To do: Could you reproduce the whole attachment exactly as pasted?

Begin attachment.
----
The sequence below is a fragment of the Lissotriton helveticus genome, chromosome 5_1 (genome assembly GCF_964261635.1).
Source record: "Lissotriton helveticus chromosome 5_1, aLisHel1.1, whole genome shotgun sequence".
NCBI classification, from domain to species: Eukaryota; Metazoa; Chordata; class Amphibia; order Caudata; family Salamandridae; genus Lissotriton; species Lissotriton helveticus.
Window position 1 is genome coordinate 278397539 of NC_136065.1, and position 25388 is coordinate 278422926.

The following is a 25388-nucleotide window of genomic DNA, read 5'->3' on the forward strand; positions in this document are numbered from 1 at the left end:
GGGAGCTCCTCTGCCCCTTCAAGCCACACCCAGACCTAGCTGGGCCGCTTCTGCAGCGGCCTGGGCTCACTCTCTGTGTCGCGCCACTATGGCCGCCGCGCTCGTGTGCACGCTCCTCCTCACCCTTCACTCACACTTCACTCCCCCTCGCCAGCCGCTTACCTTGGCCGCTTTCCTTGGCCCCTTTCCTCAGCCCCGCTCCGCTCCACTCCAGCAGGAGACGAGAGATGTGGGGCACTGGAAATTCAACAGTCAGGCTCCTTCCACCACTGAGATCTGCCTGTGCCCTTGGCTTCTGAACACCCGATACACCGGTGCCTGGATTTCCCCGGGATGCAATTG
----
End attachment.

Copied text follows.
The sequence below is a fragment of the Lissotriton helveticus genome, chromosome 5_1 (genome assembly GCF_964261635.1).
Source record: "Lissotriton helveticus chromosome 5_1, aLisHel1.1, whole genome shotgun sequence".
NCBI classification, from domain to species: Eukaryota; Metazoa; Chordata; class Amphibia; order Caudata; family Salamandridae; genus Lissotriton; species Lissotriton helveticus.
Window position 1 is genome coordinate 278397539 of NC_136065.1, and position 25388 is coordinate 278422926.

The following is a 25388-nucleotide window of genomic DNA, read 5'->3' on the forward strand; positions in this document are numbered from 1 at the left end:
GGGAGCTCCTCTGCCCCTTCAAGCCACACCCAGACCTAGCTGGGCCGCTTCTGCAGCGGCCTGGGCTCACTCTCTGTGTCGCGCCACTATGGCCGCCGCGCTCGTGTGCACGCTCCTCCTCACCCTTCACTCACACTTCACTCCCCCTCGCCAGCCGCTTACCTTGGCCGCTTTCCTTGGCCCCTTTCCTCAGCCCCGCTCCGCTCCACTCCAGCAGGAGACGAGAGATGTGGGGCACTGGAAATTCAACAGTCAGGCTCCTTCCACCACTGAGATCTGCCTGTGCCCTTGGCTTCTGAACACCCGATACACCGGTGCCTGGATTTCCCCGGGATGCAATTG